‘Pain in the Butt’ Remark About West Virginia Sports Betting Taken Out of Context According to Lottery Official

Posted on: July 16, 2019, 05:28h. 

Last updated on: July 16, 2019, 05:28h.

While the head of the West Virginia Lottery was quoted over the weekend as calling sports betting a “pain in the butt,” a spokesman for the state agency that oversees it said Executive Director John Myers still supports it being part of the Mountain State’s wagering options.

The sportsbook at the Wheeling Island Hotel-Casino-Racetrack has been closed due to a vendor dispute since March. It was one of the issues West Virginia Lottery Executive Director John Myers was referencing when he told a local reporter sports betting can be a challenge. (Image: The Intelligencer)

Randy Burnside, the lottery’s public relations and drawings manager, told Casino.org Tuesday that the specific comment by Myers was printed out of context. In an article dated Sunday reviewing the first year of sports betting in The State Journal, a weekly statewide publication, Myers is quoted using the aforementioned phrase.

The headline read: “Sports betting can be a ‘pain,’ lottery director says.”

Burnside responded to a Casino.org request to speak to Myers for clarification and thoughts about any possible changes to sports betting in the state.

“He definitely thinks we need to have sports betting, and he’s a supporter of it,” Burnside said.

Difficult First Year

To put it plainly, it was a rough start for West Virginia.

The first sign of trouble came in March when Delaware North’s two casinos were forced to close their sportsbooks and its mobile sports betting application due to its partner, Miomni, not having the rights they claimed to the technology necessary to run the platform.

The issue caused Mardi Gras and Wheeling Island to miss out on the NCAA men’s basketball tournament, the most popular event for sports betting. The closure has prompted Delaware North to take Miomni to court as it works on resuming sportsbook operations in West Virginia and its other states where sports betting is legal.

Last month, DraftKings appeared ready to launch a mobile sports betting platform only to see the state pull back after questions about where a server was located.

Those were the items, Burnside said, Myers was referring to when he made his “pain in the butt” remark. He noted that Myers has been frustrated about those events.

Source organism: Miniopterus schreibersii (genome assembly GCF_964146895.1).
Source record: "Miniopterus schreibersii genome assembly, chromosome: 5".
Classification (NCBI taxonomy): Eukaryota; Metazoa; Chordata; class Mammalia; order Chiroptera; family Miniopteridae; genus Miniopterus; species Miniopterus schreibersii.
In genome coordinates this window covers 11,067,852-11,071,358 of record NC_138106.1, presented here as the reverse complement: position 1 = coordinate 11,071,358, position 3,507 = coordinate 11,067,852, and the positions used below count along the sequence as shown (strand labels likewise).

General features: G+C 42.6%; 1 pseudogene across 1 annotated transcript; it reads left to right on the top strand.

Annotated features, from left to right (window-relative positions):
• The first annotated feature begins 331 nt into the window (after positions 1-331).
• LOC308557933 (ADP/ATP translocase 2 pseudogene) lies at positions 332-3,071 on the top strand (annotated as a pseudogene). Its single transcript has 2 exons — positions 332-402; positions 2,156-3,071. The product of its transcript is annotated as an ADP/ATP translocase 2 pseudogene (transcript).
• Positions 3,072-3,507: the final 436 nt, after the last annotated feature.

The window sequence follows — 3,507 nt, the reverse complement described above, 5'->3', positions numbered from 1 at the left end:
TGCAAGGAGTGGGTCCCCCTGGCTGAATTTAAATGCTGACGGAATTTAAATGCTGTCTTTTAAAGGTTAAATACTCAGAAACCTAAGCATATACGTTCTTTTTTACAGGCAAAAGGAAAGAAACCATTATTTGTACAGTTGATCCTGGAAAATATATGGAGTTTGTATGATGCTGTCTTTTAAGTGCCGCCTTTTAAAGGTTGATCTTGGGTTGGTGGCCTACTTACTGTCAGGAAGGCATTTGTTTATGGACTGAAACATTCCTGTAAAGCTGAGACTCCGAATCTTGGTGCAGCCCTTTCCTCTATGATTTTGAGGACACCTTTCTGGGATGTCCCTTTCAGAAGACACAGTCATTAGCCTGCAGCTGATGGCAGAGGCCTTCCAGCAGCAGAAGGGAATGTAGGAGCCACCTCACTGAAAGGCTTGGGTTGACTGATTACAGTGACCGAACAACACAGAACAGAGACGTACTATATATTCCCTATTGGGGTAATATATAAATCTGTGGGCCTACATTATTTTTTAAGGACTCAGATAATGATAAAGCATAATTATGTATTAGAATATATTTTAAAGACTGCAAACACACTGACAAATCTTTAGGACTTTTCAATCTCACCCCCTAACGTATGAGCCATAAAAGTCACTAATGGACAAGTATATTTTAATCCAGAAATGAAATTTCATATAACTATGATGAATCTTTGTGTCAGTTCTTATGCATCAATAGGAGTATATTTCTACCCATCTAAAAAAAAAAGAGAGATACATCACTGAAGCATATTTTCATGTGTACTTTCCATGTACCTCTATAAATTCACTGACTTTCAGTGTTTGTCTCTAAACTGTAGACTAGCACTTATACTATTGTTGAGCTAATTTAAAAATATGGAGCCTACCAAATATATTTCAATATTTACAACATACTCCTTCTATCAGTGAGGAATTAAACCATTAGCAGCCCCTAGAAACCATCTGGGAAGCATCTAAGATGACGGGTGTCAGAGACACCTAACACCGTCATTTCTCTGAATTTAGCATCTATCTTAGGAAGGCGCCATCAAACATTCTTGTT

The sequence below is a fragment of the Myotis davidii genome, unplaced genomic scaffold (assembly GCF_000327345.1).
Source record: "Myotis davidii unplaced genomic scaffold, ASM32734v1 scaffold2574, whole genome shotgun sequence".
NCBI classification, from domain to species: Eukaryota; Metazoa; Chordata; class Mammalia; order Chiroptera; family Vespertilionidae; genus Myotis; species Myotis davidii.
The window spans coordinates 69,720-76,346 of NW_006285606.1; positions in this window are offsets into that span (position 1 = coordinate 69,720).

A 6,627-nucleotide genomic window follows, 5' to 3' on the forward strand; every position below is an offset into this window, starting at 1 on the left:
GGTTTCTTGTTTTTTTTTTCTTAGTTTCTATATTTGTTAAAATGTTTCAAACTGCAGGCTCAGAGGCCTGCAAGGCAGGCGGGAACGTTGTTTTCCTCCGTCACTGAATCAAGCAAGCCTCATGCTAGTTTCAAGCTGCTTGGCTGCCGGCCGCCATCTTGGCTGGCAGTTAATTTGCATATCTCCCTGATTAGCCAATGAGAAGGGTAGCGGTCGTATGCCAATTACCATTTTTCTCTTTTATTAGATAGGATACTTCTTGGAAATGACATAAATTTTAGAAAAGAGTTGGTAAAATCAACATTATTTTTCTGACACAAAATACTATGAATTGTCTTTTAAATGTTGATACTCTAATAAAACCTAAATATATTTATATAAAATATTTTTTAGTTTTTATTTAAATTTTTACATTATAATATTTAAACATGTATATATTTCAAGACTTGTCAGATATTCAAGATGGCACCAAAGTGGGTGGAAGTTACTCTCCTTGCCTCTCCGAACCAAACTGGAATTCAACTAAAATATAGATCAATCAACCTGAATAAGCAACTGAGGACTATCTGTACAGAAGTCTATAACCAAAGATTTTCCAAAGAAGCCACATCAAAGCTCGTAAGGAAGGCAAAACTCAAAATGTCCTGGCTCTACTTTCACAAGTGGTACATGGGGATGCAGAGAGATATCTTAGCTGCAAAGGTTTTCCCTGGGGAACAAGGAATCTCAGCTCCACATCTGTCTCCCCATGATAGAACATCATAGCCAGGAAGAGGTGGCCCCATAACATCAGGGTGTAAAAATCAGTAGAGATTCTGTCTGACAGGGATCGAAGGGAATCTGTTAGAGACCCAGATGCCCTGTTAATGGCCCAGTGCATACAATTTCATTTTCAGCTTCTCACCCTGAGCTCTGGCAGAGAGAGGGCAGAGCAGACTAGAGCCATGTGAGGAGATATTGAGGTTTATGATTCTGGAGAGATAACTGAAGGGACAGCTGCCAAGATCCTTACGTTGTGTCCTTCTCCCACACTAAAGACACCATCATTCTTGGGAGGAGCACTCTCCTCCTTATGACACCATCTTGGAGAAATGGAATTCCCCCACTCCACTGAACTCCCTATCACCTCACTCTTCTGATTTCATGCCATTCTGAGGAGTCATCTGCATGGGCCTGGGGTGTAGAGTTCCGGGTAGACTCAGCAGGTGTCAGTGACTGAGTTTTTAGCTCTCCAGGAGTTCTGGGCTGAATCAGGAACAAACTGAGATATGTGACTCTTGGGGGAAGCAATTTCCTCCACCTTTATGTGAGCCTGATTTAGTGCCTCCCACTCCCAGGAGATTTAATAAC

There’s nothing the state can do about it,” Burnside said. “There’s nothing the state could’ve done any differently. Our laws are all sound. They’re based on the Las Vegas, Nevada Laws and New Jersey laws. I think we have a good system, and I know the director feels that way.”

Those issues led to the state netting only about $1.2 million in taxes from sports betting for the FY19, which ended in June. Bettors wagered nearly $128 million, with total taxable receipts of $11.9 million. Those figures were short of what lawmakers and others expected, but Burnside said the Lottery never expected sports betting to be a major revenue generator, especially compared to other forms of gaming.

More Challenges Ahead

Even when Delaware North resumes its sportsbook operations and DraftKings launches its application, the challenges won’t be over for West Virginia.

Part of the issue will be due to increased competition. Late last month, the Rivers Casino in Pittsburgh launched its online sportsbook. Pittsburgh is less than 75 miles away from Morgantown and Wheeling, the state’s two biggest cities in the northern half of the state.

Meanwhile, Hollywood Casino is about a five-hour drive from Charleston, the state capital, but it accounted for 70 percent of the state’s sports betting handle and almost 75 percent of its taxable receipts in FY19. Hollywood’s main draw has been from people living in the Washington, D.C. area, located about 60 miles away.

Washington is expected to open its sportsbooks later this year.